West Nile virus first emerged in the United States in the New York metropolitan area in the fall of 1999. Since then, the virus, which can be transmitted to humans by the bite of an infected mosquito, has quickly spread across the country and, this year, reached California.
Mild cases of West Nile infections may cause a slight fever or headache. More severe infections are marked by a rapid onset of a high fever with head and body aches, disorientation, tremors, convulsions and, in the most severe cases, paralysis or death. Usually symptoms occur from three to 14 days after the bite of an infected mosquito. Persons at the highest risk for serious illness are those 50 years of age or older.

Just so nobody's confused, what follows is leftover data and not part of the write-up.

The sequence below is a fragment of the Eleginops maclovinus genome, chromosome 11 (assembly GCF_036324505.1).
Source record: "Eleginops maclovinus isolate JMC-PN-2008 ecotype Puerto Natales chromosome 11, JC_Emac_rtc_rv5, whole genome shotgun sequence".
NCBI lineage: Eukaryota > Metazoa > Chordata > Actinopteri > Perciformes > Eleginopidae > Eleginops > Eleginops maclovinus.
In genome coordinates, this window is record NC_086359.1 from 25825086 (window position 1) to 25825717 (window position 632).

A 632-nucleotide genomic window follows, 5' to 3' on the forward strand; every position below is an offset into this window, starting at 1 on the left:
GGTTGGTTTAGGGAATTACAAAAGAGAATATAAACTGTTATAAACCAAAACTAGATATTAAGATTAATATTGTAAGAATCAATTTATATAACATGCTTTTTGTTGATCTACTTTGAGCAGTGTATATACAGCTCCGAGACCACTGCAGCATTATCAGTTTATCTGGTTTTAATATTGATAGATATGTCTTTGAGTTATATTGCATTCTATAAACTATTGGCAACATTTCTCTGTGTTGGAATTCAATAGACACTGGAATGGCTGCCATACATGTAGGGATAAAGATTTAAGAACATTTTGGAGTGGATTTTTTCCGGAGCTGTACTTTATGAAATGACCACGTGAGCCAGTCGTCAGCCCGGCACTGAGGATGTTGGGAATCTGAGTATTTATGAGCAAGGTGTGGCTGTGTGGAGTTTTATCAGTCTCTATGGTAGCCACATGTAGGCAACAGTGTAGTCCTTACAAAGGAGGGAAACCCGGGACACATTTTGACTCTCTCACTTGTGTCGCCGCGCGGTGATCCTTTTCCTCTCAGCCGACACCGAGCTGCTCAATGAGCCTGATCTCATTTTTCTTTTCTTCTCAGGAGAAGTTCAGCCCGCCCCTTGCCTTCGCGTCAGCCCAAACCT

The best way to prevent West Nile encephalitis and other mosquito-borne illnesses is to reduce the number of mosquitoes around your home and neighborhood and to take personal precautions to avoid mosquito bites.